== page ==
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We have also heard a tremendous amount about the funding budgets of medical education and training. Let me make it clear that the Government’s view is that we should be as transparent as possible in ensuring that all money allocated for medical education and training is serving its purposes. Whether ring-fencing or other arrangements are the best way to ensure clarity and robustness in spending and funding is an issue that I will look into. Currently, we have service-level agreements with the strategic health authorities that ensure funding is available for training. I add that there has been an increase of at least 139 per cent in funding for medical education between 1997 and 2008.

The noble Baroness, Lady Finlay, raised the role of the doctor. It is absolutely crucial that we have a clear understanding of the part that healthcare professionals play if we are to meet the needs of the NHS in the future. This is why we have accepted Sir John’s recommendations on this principle, and why consideration of how the roles of clinicians need to develop will be a key part of the workforce in education and training board that is being set up in the NHS Next Stage Review, where Sir John himself is an adviser.

The noble Lord, Lord Turnberg, raised the issue of the number and location of posts, and information for applicants. We have published, at a national level, much more detailed information about the number of different posts, their location and, crucially, the relevant competition ratios, which we hope will allow trainees to make a decision. The noble Lord, Lord Turnberg, and the noble Baroness, Lady Finlay, also raised the issue of the CRO and the CMO’s role as the accountable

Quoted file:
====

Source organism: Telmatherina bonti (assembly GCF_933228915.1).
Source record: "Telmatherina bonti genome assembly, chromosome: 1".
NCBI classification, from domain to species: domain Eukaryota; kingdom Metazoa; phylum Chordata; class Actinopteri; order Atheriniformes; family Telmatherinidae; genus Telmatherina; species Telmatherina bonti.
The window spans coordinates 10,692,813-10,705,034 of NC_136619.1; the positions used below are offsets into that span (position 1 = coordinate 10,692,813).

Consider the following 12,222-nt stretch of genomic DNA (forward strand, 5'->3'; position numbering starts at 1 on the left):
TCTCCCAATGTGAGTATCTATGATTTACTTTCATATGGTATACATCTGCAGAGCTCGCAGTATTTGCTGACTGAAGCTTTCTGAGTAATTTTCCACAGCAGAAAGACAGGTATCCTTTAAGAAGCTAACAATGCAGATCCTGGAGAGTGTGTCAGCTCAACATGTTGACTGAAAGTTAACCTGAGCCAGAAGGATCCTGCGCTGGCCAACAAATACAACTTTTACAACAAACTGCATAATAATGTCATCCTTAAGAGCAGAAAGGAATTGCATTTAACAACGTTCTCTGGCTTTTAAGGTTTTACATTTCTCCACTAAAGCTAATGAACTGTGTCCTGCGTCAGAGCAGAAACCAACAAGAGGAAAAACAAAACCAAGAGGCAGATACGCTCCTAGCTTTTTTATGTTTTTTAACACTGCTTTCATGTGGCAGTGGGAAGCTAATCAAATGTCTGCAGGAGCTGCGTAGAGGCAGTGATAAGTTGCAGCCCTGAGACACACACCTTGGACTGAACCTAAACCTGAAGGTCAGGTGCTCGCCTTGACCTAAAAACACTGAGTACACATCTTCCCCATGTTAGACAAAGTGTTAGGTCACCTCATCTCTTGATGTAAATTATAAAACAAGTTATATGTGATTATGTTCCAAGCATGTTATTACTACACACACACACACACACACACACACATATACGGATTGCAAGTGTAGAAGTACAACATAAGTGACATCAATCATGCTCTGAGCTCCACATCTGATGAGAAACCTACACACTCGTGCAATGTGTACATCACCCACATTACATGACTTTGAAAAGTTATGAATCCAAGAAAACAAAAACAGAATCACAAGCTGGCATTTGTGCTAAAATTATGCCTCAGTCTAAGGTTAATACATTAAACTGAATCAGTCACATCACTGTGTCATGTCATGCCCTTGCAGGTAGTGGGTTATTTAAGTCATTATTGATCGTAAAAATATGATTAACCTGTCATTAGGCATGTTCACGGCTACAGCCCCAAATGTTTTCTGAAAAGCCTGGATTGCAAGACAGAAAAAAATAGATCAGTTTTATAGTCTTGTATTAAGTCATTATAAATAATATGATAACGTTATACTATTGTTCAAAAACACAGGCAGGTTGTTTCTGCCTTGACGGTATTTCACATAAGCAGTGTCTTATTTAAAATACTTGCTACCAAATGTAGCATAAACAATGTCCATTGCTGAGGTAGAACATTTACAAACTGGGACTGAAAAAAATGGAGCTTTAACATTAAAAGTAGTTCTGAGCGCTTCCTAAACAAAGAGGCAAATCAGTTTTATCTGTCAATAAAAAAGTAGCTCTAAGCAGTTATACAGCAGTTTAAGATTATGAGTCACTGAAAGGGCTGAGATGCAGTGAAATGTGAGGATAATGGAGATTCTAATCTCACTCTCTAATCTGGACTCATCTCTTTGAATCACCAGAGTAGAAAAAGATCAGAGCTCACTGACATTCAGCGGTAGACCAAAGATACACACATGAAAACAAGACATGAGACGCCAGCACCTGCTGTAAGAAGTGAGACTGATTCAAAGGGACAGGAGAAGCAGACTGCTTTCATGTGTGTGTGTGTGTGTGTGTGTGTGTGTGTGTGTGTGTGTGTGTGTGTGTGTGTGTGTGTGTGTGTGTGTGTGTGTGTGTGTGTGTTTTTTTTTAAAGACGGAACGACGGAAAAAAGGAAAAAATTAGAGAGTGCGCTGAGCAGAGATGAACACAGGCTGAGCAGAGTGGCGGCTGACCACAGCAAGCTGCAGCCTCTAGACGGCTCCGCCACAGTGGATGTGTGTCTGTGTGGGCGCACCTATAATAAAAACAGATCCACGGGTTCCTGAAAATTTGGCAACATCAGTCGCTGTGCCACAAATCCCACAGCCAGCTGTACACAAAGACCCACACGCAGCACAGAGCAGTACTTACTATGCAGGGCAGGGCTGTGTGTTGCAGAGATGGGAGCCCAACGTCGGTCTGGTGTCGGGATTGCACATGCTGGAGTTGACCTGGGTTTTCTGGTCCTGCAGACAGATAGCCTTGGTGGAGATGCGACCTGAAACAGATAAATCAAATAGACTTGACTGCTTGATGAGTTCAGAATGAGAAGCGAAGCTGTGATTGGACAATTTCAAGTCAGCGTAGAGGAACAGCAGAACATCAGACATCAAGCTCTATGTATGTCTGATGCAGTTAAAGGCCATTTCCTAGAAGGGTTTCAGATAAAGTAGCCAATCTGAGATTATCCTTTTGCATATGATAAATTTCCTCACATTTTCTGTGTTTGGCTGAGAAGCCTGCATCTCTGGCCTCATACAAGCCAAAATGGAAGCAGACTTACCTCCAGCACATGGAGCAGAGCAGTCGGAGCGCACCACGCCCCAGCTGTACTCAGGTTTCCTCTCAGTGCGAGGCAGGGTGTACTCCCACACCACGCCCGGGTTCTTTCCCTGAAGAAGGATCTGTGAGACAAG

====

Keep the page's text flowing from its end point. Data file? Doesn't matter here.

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officer. We have acknowledged the importance of the role of the CRO by ensuring that it is filled by a clinician who is dedicated wholly to the role. As a former dean, who has had direct experience of medical education, the noble Baroness will know that the CRO reports to the departmental board through the director-general of workforce and the CMO. The subgroup also reports to the departmental board, which comprises the CMO, the director-general of workforce and the recently appointed medical director.

The noble Lord, Lord Patel, referred to the creation of an exam at the end of medical education. This is an interesting idea and I know that the medical school committees have previously considered this. However, we also believe that it is a good thing that the curriculum varies across medical schools, and that variation should not have an impact on the exam or test that is being referred to. The noble Baroness, Lady Emerton, referred to nurse preceptorship. I understand the point of the noble Baroness about introducing preceptorship here. It is a debate that I have heard a great deal about and it is certainly part of the Next Stage Review debate.

I have heard a very interesting debate about this. I have captured a lot in relation to the Next Stage Review and I reassure the House that we will see a lot of the recommendations currently in the Tooke report, and, more importantly, further creative recommendations to address some of the challenges we have faced in the past and set the scene for the future.

Lord Patel: My Lords, I thank the Minister for his very considered response, and I am bound to say—

Baroness Royall of Blaisdon: My Lords, I regret that the noble Lord has no right of reply in a Question for Short Debate.

Lord Patel: My Lords, I am sorry.


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